ISY Elementary Blog
A complex and welcome challenge
Mike Simpson, Elementary School Principal
December 11, 2020

Having children on campus this week has given us a real lift as we head into the holidays. 

Secondary school students have been coming and going on campus to use some facilities for a couple of weeks now. But having Elementary students running and laughing on the playground in the afternoons has brought back memories of what school was like before we were forced online. It has been particularly fun to watch students, teachers, and parents who know each other online meet in person for the first time.

While we are unsure as to when we can welcome all of our students back to school for classes, having students on campus has sharpened our focus on preparing for that day. Reintegrating students back into classroom learning is a puzzle that we have been waiting to put together since we went online back in March. 

As a school, we are prepared. Our campus is safe and our units of study are mapped out to be adapted for the return of students. As I am sure you will appreciate, there are many other factors that are beyond our control that need to fall into place for us to welcome all students back into classrooms. These factors will also dictate to us how we are able to re-open and add a degree of complexity to the puzzle. 

We are no strangers to complexity! Schools are used to dealing with complex problems and there have been more of those this year than ever before. Complex problems are different to complicated problems.

Complicated problems are hard to solve, but they can be solved with rules, processes and systems in a very hierarchical structure. Landing a person on the moon is an example of a complicated problem.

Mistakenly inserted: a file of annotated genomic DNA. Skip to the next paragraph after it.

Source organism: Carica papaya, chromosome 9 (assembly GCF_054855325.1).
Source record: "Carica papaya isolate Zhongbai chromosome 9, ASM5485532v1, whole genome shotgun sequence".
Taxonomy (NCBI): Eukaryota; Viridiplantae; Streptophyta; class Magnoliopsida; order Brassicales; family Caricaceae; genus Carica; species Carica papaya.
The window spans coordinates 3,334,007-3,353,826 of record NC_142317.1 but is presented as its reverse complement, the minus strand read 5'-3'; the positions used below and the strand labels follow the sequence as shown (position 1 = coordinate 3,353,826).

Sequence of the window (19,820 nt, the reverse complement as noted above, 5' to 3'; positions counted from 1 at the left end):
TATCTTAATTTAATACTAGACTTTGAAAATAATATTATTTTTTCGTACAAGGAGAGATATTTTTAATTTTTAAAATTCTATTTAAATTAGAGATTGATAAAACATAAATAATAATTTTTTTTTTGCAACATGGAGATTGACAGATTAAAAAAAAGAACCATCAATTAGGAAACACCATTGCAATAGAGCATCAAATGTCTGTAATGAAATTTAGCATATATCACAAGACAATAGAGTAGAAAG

The rigid structures designed to solve complicated problems do not work well for complex problems. Complex problems involve too many unknowns and interrelated factors to be able to reduce any solution to rules, processes and systems. Teaching and learning throws up many complex challenges which require an adaptive approach to problem solving. We can prepare and plan for complex challenges but we always must be prepared to adapt our plans to account for circumstances that are beyond our control.

In dealing with complex challenges, our school will always revert back to ‘What? Why? How?’ thinking.

What do we want to do? We want to welcome students back onto a safe, compassionate, and connected campus.

Why do we want to do it? It is clear from what has been going in the playground this week, our students love being together at school. This week, a Grade 2 class provided me with their arguments for opening school. Every single student mentioned that they want to be with their friends. 

How can we do it? As for any complex challenge, this will always depend on the circumstances that we need to adapt to. We need to adapt the innovative thinking and practices that were developed online for use in the classroom and put aside some online practices that will no longer be effective in a classroom environment. And, as always, we will need to balance an academic focus with a focus on the physical and social-emotional wellbeing of each student.